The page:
The substrates are present laterally relative to the gas flow which forms the mixture in the tubular space and are not reached directly by said mixture; by diffusion from the said gas flow, the components of the mixture with the elements to be deposited can reach the receiving surfaces. The velocity of said diffusion is a function of various factors which depend on the gas flow itself and also on the intermediate space between the substrates. Applicants have found that the reaction rate and consequently the rate of deposition on a substrate was more rapid according as the intermediate space between said substrate and the adjacent substrate was larger. The gas mixture which supplies the elements to be deposited diffuses in the spaces between the substrates and depletes along the track thereof in the space due to the consumption of elements forming the deposit: the increase of the intermediate space between the substrates varies the diffusion circumstances and has for its object to compensate for the consequences of said depletion. The rates of deposition of the various substrates reach an equilibrium,-the resulting thicknesses of deposition are substantially the same after a certain time.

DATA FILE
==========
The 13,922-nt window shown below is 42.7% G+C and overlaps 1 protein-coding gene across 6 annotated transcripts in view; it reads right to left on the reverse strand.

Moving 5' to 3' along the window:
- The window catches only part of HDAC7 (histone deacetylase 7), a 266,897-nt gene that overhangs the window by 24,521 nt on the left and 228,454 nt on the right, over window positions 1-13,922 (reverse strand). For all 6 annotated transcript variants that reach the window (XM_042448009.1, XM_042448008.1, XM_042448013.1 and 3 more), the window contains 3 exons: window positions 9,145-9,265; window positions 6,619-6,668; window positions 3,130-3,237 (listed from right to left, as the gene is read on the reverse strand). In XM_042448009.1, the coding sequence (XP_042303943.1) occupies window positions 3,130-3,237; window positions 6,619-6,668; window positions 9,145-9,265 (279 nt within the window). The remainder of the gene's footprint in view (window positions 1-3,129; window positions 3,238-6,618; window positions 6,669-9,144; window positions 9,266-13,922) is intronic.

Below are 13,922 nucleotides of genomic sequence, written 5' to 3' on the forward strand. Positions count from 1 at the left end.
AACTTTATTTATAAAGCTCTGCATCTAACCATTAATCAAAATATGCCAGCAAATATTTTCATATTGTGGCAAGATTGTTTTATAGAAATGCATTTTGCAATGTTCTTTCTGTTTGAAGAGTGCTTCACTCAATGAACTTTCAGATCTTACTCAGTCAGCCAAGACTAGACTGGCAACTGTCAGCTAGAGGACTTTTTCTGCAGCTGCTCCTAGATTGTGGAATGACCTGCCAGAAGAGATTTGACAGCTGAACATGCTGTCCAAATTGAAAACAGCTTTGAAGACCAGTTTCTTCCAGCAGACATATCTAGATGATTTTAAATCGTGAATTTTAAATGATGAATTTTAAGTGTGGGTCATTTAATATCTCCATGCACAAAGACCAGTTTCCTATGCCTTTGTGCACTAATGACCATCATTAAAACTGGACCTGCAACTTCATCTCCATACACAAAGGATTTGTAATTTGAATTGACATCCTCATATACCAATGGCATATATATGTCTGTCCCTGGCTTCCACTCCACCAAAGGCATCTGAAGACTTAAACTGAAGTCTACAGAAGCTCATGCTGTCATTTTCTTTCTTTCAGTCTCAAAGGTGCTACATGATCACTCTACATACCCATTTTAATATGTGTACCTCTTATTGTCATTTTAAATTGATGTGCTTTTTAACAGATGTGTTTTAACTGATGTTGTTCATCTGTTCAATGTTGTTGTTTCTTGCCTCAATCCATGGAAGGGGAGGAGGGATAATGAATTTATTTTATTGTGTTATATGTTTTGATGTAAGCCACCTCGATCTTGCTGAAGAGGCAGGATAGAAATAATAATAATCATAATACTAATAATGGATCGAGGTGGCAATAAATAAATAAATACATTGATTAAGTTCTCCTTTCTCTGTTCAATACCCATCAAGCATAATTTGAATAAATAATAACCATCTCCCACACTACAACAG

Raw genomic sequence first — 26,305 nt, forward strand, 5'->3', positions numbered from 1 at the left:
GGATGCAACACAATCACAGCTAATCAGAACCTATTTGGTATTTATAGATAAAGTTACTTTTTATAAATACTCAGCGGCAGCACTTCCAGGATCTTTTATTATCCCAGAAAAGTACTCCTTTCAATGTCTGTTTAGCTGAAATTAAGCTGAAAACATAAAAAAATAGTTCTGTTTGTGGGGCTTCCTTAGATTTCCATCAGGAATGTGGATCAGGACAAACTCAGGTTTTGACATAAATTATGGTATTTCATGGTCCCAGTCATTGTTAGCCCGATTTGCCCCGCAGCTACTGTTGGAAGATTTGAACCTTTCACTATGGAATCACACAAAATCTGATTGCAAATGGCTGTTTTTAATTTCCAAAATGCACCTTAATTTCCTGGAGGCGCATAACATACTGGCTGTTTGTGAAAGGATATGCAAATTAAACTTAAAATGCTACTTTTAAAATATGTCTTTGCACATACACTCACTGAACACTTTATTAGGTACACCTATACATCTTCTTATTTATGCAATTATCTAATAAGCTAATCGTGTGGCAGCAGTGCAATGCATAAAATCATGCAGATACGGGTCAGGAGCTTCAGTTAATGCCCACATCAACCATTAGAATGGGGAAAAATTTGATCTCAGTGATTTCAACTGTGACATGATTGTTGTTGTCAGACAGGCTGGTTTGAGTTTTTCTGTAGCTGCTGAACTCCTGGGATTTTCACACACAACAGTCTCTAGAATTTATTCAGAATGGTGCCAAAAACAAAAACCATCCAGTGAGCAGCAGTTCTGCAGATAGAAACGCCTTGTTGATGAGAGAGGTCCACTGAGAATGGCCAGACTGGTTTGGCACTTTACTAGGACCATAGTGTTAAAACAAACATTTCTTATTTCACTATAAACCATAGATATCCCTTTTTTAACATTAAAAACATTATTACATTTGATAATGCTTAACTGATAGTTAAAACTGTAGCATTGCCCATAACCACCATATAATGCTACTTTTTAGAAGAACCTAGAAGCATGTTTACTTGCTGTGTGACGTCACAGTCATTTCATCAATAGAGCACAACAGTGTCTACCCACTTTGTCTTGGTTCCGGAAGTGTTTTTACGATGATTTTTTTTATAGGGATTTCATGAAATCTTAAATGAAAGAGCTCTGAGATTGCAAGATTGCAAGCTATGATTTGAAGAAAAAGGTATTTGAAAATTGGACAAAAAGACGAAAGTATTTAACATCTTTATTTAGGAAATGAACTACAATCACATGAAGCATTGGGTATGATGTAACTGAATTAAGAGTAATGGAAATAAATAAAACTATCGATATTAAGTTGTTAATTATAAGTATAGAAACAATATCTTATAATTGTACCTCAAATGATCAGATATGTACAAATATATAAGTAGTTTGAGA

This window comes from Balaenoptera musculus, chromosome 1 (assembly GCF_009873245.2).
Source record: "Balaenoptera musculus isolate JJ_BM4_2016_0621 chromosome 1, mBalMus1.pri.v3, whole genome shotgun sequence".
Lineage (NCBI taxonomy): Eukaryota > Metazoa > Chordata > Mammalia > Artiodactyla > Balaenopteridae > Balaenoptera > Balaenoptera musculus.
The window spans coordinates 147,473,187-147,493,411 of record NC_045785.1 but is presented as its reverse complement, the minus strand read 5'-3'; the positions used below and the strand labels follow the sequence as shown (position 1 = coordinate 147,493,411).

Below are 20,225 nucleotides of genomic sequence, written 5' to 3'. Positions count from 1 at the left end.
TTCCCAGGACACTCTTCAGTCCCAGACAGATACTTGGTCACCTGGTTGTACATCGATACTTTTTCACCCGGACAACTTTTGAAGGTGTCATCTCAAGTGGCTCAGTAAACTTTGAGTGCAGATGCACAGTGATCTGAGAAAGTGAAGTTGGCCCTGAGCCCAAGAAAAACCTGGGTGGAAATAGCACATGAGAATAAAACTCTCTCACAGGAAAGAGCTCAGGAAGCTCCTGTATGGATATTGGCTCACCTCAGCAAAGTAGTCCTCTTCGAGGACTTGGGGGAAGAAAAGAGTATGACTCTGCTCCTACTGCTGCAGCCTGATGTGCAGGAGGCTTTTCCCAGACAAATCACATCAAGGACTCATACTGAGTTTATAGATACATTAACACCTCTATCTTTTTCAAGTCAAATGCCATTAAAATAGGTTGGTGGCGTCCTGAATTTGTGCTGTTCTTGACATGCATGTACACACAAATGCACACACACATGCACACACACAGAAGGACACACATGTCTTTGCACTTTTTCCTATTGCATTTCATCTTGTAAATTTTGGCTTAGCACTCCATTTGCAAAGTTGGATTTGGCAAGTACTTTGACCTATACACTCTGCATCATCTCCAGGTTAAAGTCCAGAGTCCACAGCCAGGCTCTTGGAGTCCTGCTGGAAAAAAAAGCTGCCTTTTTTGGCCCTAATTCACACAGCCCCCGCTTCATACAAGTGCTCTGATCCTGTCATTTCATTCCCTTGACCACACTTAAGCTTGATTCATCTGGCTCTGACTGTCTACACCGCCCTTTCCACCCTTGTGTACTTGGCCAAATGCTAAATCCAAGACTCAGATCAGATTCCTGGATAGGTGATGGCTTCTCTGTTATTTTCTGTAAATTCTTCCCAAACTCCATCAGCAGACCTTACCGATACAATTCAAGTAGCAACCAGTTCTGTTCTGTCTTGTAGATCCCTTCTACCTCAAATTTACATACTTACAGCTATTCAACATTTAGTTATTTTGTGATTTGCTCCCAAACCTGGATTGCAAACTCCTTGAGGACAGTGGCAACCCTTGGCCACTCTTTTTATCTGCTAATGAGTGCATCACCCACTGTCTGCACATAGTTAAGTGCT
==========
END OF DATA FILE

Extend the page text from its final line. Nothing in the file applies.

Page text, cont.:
The substrates generally consist of small plates which usually are rectangular or circular. Said substrates may have a small diameter or a less regular shape or dimensions differing from each other. Irrespective of the dimensions and the shape of the substrates, the diffusion effect of the gas flow is preferably ensured by securing each of the substrates on a support which is flat and thin and the surface of which exceeds that of the substrate and which is manufactured from a material on which the deposit cannot be effected chemically. Said supports mutually determine a succession of diffusion volumes in which the substrates are placed. The diffusion effect and the influence of the mutual distance between the substrates or the supports are thus used in the best of circumstances.